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The baths at Edipsos have been attracting illustrious visitors for millennia. Emperors like Hadrian, Marcus Aurelius and Constantine the Great came to this small city in northern Evia to be healed by its waters. Aristotle himself tried to unlock the secret of the therapeutic powers of the mineral-rich waters of Edipsos.
More recent celebrities who took long soaks in its restorative pools include the likes of Aristotle Onassis, Maria Callas, Greta Garbo and Omar Sharif… not to mention countless Greek politicians, shipping magnates, industrialists and artists. So why not take a dip yourself? You certainly don’t have to be a VIP to enjoy Edipsos springs’ timeless benefits.
Edipsos is a place where you’ll say goodbye to stress. Your mental clarity will be restored in this beautiful part of Evia and you’ll leave with a spring in your step and a sparkle in your eye. This holistic spa contains more than 80 springs of varying temperatures in a location where vegetation grows right down to the sea. At its several public and private hydrotherapy centres, and in the pools of Edipsos’ hotels, many have found relief from chronic ailments. You can choose seawater or mineral water, mud baths, massages or simply bathe in the sea at spots where the springs pour into it.
You’ll feel pampered the moment you step into the spas of Edipsos’ first spa hotel (at least its first in modern times), the Thermae Sylla Wellness Hotel. The magnificent listed building is from 1896 and it has been ranked among the world’s ten best wellness centres by Conde Nast Traveler.
The therapeutic properties of the waters of Edipsos were a source of inspiration for mythology. An ancient Greek myth has it that the goddess Athena asked her brother Hephaestus to create the Aidipsos Springs so that her favoured hero Hercules could rest here after each of his tasks. It is also said that the goddess Hera advised Deucalion and Pyrrha to shower in the warm waters in order to produce plentiful and healthy children. Soon after, Pyrrha gave birth to Hellen, the mythological progenitor of the Hellenes.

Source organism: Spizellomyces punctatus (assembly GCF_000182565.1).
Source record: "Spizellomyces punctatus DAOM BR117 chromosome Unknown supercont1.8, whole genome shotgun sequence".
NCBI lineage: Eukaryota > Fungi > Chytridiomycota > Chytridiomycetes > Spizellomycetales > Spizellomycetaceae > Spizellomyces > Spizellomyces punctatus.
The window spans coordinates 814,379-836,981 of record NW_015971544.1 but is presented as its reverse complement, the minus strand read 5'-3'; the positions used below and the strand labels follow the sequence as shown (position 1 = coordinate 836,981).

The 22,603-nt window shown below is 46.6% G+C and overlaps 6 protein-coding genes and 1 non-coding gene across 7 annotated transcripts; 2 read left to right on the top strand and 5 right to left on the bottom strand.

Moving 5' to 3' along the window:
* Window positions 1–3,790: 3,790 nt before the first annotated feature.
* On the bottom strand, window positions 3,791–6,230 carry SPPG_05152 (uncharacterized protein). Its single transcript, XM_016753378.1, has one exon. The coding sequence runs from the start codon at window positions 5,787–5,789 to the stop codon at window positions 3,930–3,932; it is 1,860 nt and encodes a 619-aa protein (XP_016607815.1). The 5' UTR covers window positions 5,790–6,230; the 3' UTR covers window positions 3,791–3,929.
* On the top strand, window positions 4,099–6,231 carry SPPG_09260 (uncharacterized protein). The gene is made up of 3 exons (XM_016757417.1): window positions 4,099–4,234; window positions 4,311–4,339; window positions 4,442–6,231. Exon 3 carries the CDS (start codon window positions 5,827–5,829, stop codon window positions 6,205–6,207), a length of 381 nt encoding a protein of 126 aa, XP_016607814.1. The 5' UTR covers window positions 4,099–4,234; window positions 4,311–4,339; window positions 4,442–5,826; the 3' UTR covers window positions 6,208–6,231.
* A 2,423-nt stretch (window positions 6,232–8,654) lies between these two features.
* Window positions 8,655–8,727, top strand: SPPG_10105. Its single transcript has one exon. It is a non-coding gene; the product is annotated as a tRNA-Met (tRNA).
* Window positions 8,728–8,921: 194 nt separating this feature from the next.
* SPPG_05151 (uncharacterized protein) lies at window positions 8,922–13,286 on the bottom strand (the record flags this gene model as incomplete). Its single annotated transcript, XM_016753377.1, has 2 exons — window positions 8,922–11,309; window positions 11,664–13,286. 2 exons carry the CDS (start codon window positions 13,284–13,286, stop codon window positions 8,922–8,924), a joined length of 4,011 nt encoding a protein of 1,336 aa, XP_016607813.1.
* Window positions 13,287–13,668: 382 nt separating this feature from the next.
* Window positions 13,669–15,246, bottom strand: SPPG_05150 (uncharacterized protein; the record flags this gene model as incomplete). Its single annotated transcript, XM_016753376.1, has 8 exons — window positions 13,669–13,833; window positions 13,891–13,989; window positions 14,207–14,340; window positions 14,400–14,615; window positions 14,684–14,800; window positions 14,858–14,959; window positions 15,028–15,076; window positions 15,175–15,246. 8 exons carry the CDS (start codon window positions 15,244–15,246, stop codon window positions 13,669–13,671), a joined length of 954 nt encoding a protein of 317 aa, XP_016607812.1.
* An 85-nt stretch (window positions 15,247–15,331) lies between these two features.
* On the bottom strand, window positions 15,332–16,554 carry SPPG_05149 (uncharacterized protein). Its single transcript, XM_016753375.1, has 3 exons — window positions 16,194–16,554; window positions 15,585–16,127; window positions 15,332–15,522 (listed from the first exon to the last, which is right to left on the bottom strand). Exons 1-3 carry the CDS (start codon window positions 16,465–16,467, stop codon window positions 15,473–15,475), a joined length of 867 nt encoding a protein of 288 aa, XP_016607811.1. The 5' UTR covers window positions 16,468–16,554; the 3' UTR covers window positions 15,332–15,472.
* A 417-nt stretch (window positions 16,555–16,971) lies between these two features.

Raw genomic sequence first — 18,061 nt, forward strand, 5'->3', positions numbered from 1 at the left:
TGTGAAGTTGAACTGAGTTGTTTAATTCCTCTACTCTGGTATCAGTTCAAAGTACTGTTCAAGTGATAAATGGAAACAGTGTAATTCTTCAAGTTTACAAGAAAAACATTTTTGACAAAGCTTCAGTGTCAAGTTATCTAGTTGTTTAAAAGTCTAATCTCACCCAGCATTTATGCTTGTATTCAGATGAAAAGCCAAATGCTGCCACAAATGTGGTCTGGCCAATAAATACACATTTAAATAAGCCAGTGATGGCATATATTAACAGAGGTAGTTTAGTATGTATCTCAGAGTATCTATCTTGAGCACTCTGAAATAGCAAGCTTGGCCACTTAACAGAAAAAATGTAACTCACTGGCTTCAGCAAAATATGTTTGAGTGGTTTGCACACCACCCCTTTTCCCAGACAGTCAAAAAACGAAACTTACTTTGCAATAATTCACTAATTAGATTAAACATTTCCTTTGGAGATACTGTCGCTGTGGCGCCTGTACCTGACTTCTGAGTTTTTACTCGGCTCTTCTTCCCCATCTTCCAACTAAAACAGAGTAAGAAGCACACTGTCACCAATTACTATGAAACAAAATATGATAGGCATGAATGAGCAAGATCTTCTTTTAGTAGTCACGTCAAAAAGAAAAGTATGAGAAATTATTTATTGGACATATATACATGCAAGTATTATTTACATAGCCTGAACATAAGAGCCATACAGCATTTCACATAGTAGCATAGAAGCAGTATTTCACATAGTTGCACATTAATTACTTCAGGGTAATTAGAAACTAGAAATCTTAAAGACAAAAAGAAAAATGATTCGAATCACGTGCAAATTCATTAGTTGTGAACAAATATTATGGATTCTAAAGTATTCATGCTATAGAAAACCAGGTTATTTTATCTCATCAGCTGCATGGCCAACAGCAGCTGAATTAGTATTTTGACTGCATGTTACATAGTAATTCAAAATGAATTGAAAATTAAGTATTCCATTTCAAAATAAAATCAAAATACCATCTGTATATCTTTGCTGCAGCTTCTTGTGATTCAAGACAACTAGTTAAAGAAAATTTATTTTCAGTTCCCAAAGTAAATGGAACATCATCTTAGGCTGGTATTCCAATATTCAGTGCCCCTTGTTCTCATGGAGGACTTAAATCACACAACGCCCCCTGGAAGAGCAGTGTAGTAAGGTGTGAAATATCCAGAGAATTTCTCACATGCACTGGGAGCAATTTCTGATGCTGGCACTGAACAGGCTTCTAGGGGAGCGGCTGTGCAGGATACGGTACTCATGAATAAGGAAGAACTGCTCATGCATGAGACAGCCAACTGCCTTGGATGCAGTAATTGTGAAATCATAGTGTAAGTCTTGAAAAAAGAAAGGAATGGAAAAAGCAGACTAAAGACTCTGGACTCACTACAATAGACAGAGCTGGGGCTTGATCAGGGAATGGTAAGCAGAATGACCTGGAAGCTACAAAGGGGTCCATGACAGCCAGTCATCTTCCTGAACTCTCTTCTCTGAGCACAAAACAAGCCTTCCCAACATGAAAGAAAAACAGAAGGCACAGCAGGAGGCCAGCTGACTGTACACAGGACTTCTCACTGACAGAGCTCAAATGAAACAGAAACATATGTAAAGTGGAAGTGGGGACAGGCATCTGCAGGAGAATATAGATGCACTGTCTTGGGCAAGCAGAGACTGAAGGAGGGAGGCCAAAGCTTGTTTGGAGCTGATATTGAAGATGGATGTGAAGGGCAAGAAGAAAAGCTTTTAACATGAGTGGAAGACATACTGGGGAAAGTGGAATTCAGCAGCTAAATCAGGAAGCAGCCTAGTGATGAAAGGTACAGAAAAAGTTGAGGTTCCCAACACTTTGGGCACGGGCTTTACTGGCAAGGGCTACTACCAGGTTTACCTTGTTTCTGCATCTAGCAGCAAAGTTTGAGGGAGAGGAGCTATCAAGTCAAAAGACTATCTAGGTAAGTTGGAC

A leisurely stroll along the waterfront at Loutra Edipsos will transport you to the turn of the last century. Imposing period architecture is all around you. (All that’s missing are the long dresses and top hats of yesteryear.) And that deep red building, the old Agi Anargyri Hydrotherapy Centre in the heart of town, is a work of Ernst Ziller, Greece’s 19th-century celebrity architect.
You can also inspect the baths and caves of the Roman general Sulla, located behind the National Tourist Organisation’s hydrotherapy facilities. And then amble out onto the boardwalk of the Kyma hotel for a magical view of the sunset over the gulf.
There are other water-related activities to enjoy, like scuba diving from the Edipsos Diving Centre and fishing, but you can also go hiking and mountain biking here in the heart of Evia.